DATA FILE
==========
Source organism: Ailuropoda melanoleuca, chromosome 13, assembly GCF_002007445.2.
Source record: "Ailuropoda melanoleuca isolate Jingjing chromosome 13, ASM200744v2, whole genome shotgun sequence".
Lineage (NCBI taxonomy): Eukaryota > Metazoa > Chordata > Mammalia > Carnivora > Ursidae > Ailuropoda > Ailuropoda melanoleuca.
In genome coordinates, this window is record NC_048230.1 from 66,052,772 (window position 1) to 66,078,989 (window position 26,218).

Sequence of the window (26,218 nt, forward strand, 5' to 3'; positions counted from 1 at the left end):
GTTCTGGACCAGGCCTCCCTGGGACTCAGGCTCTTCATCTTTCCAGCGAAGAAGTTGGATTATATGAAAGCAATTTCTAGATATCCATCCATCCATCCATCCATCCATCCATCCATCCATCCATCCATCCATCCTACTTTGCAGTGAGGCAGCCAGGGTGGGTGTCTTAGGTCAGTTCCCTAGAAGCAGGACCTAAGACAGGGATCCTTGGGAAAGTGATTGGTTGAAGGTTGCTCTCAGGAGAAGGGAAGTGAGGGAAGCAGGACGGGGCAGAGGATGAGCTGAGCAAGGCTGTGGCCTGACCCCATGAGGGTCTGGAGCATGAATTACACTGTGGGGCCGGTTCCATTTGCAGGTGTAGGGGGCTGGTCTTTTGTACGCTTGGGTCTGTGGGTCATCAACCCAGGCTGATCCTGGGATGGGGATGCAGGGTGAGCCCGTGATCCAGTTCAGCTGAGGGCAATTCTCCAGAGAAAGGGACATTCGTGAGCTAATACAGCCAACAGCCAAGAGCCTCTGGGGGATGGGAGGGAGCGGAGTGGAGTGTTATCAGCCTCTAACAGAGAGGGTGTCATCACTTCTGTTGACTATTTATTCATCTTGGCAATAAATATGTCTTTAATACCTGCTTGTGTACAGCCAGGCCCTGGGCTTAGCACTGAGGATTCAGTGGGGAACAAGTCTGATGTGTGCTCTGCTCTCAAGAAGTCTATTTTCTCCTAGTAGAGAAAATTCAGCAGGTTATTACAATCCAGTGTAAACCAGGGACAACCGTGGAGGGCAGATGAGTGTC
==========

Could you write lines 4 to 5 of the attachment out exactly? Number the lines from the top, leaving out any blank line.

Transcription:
In genome coordinates, this window is record NC_048230.1 from 66,052,772 (window position 1) to 66,078,989 (window position 26,218).

Sequence of the window (26,218 nt, forward strand, 5' to 3'; positions counted from 1 at the left end):